Malloy artist lecture features Torreano

Posted by Sandy Zhang

John Torreano, artist and professor of studio art at New York University, delivered the annual Malloy Visiting Artist lecture on Tuesday, March 22, in Gannett Auditorium.

Introduced by Kate Levitt, chair of the studio art department, Torreano started his lecture by acknowledging his role in the college's art community in the past few years.

Past exhibits featured at the Tang Teaching Museum, including the recent "Jewel Thief," and "A Very Liquid Heaven," that was shown in 2004, have featured Torreano's work.

His lecture, which lasted about an hour, was a showcase and commentary on his works from the past four decades and his more recent works.

Torreano works with a wide range of media including paint, photography, sculpture, installation, film and even theatrical performances.

Torreano showed works in groups which were organized by common subject matter. These topics included: diamonds, gems, cubes, spheres encased with small particles, paintings with dots and photographs of dying factories.

Torreano explained that although he primarily identifies himself as a painter, he is often known more for his sculptures and installations.

Despite this, his approach to his work is heavily grounded in a painter's perspective. "At the end of the day I always see myself as coming from a painterly vision," Torreano said.

At the same time, the other, differing forms he works with are inherently connected with each other. "I was making paintings that were simultaneously paintings and sculptures and installations," Torreano said.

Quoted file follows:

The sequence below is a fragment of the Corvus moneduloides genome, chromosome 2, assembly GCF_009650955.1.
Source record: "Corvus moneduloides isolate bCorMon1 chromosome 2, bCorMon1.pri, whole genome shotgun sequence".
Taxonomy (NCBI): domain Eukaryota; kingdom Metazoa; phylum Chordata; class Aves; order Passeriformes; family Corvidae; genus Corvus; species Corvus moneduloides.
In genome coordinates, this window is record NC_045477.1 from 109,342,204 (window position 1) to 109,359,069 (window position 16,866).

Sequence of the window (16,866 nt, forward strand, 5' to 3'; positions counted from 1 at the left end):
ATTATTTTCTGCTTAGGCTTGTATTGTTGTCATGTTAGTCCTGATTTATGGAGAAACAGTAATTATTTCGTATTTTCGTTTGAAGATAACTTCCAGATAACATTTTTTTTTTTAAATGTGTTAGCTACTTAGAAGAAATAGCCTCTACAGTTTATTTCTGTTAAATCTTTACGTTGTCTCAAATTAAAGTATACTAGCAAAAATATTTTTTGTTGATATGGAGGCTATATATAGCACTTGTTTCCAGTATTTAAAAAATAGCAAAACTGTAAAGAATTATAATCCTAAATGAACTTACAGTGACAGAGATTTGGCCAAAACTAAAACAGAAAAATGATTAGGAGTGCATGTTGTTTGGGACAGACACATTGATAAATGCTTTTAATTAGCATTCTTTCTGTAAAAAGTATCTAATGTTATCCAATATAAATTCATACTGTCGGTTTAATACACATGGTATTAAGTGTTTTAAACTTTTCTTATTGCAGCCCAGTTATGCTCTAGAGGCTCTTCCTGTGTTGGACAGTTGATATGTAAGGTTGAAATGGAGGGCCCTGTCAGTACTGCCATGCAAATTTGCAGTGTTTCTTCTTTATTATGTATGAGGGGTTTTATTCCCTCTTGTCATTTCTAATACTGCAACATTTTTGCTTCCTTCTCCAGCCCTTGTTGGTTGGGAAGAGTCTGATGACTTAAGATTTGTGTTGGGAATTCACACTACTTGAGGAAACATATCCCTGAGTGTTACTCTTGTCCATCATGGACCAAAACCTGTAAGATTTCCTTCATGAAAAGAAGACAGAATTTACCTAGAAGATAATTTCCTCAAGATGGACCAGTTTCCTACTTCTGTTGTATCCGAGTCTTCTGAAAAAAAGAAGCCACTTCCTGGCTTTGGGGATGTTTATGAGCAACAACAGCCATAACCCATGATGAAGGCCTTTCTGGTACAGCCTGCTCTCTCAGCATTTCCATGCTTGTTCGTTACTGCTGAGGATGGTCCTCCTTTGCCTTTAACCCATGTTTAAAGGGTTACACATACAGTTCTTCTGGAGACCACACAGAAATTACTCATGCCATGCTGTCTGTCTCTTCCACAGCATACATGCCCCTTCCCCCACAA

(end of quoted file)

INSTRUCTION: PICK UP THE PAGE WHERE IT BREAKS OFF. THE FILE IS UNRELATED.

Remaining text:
One prominent feature of his paintings is his use of dots, which Torreano has been working with since 1968. He explained how he was intrigued by the ways dots alter spatial relationships, and the different ways viewers perceive relationships on a plane when dots are present.

Torreano also showcased a large body of sculptures of gems, which varied drastically in size and style. In one work, Torreano placed gems on a physical hill, which he saw as creating a larger painting in itself.

He explained that the reflections of the viewer in the gems would serve as a reminder that the particular moment in time that they would experience is unique to them. The moment cannot be reproduced, and no one will ever have the same experience.

Torreano explained that his work with gems questions value. He explained how he liked exploring the idea that diamonds and gems often carry a lot of meaning for viewers, and addressed whether dramatic changes in scale or color change these meanings.

"There is something about decay that is simultaneously attached to aesthetic value," Torreano said about a series of photographs that depict the fading factories of his hometown in Flint, Michigan.

"I like to mess with boundaries of ideas in the works, even though I don't necessarily do it on purpose," Torreano said.

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